Last week, I obsessed over what I was going to write this blog post about. Then I obsessed over whether or not to write a post. I had a lot going on in my head, I had a bunch of potential topics, and I kept thinking of opening sentences, but I ended up not writing it. I kept putting other things first: schoolwork, walking, playing games on my phone—pretty much everything came first so writing came last.
This week I decided I had better write or else I’d lose the momentum I’ve had since the beginning of the semester. Plus, writing helps me, and I have so much going on that I need to process it.
These last 2 weeks, I had my students working on group projects. I asked them to choose 1 group member’s essay and “illustrate it” or bring it to life in some way. They had a ton of choices, some samples from my past classes and 2 weeks to work on it.
The 2 weeks culminated into a presentation, which happened Wednesday and Thursday of this week. The quality of the projects was all over the board.
On the lower quality end . . . .
I had asked students to practice reading their essays before they presented, and it seemed to me some groups hadn’t. Students who read their group members’ essays mispronounced words that the original writer probably would have corrected them on if they had practiced. Others had awkward pauses while reading, and ok, I overheard a member of one group say, “I’ll read it” as if the group hadn’t made that decision until that moment.
Part of the problem has been student absences. One day 2 of the 4 group members would be there, the other day different group members would be in class. Often, there’d be 1 or 2 group members who were in class every day, but 1 or 2 of the others wouldn’t be so they didn’t feel like they could move forward.
On the higher quality end . . .
Other projects were thought-provoking and clever. One group actually acted out and recorded 2 scenes to illustrate their point. When I tell students they could create a skit, that’s usually the first thing they rule out. I get that though. It takes courage to do something that is so vulnerable.
Another group recorded themselves reading the essay while someone clicked through some slides they had created to illustrate their essay. This was the first time a group did that as well—I had to figure out how to play the recording and pull up the slideshow on the computer at the same time. It was really easy overall, but it was the first time I had to do that.
For one group’s presentation, the writer read his paper aloud while projecting some photos that corresponded with the concepts in the paper. The paper was about becoming an independent thinker, so it wasn’t so easy to find pictures that connected to the idea. However, the students copied and pasted some of the writer’s sentences in an AI picture generator, and the pictures that resulted were really cool.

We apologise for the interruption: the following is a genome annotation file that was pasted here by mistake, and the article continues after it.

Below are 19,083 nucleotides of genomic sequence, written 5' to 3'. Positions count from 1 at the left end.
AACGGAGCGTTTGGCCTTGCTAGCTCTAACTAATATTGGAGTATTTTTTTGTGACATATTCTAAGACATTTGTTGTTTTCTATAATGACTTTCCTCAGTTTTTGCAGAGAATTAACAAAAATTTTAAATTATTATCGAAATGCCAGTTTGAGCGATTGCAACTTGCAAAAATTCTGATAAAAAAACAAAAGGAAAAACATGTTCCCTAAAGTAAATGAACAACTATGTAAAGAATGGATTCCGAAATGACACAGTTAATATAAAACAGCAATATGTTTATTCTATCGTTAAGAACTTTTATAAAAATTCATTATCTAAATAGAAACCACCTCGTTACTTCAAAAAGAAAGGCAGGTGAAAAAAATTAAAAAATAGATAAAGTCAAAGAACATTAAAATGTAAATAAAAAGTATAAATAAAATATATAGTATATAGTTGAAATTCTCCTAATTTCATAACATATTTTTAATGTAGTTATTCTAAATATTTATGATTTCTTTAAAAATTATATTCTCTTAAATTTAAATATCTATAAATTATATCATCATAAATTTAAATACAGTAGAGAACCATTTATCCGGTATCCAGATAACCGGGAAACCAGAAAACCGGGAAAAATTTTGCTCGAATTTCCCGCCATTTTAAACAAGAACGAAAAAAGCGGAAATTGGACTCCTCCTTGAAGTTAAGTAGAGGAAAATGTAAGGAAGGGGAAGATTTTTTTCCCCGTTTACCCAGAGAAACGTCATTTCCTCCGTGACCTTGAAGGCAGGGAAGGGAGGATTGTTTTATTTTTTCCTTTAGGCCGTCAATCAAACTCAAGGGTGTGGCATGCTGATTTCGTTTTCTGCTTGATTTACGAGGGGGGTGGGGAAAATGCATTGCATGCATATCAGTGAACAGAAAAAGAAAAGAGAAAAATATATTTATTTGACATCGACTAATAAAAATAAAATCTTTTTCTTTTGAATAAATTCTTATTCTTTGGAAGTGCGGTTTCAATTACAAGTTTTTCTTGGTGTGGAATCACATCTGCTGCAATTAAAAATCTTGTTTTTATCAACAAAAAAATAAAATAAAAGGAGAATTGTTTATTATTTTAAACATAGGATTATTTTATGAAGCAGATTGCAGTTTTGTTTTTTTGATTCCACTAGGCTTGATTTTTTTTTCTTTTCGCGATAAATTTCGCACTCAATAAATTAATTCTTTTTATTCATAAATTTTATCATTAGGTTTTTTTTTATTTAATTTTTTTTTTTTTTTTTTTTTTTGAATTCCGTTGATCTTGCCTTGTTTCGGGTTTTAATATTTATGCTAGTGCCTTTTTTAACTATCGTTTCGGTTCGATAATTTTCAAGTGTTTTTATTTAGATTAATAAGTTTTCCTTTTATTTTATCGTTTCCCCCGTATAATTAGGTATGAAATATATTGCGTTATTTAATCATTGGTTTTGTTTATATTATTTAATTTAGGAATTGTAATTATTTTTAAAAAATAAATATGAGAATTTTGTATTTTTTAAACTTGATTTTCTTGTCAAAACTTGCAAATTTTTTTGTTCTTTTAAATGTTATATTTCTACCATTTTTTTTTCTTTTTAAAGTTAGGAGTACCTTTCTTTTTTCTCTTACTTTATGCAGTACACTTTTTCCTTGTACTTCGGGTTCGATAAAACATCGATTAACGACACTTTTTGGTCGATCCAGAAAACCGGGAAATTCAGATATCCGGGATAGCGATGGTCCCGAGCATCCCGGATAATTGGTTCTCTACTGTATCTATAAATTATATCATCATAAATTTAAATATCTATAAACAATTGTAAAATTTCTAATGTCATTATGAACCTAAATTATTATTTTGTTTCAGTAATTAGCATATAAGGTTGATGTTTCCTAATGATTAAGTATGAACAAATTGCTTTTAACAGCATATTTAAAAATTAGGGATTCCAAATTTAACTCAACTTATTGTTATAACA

I hadn’t caught that the pictures were AI generated at first, so I asked the group where they got them, and then they explained it. I’m going to have to ask the students the website name so I can use it or refer students to it in the future.
I had given the groups 2 weeks to work on this project, along with some smaller assignments along the way. I realized many didn’t use the full amount of time and when a group member or 2 was absent, the other group members didn’t use any of the time I gave them to work on the group work because they thought they all needed to be together. In short, more students were bored than I would have liked. And sure, it’s students’ responsibility to do the work; it’s my responsibility to set up a project that can be worked on even when things out of our control (absent students for example) are eminent.
My plan is to re-think the assignment for next semester. I am currently thinking that I can have groups do something simpler in a day or 2 at most (and 2 days or class periods would be a week of classes) and move on from there. That would leave less time and opportunity for the types of groups that really put a lot into it, but it would allow students to experience the essays “coming to life” without the wasted time. Another option is for me to offer more expectations for the project to bring up the quality. The main problems I see are lack of student attendance and lack of willingness to engage with each other, the former being a widespread problem I will likely not be able to solve and the latter happening really sporadically.
I’m going to develop some sort of reflection activity in hopes that students can figure out for themselves what they think went well and didn’t go so well while creating their projects.
Peace Out (And In),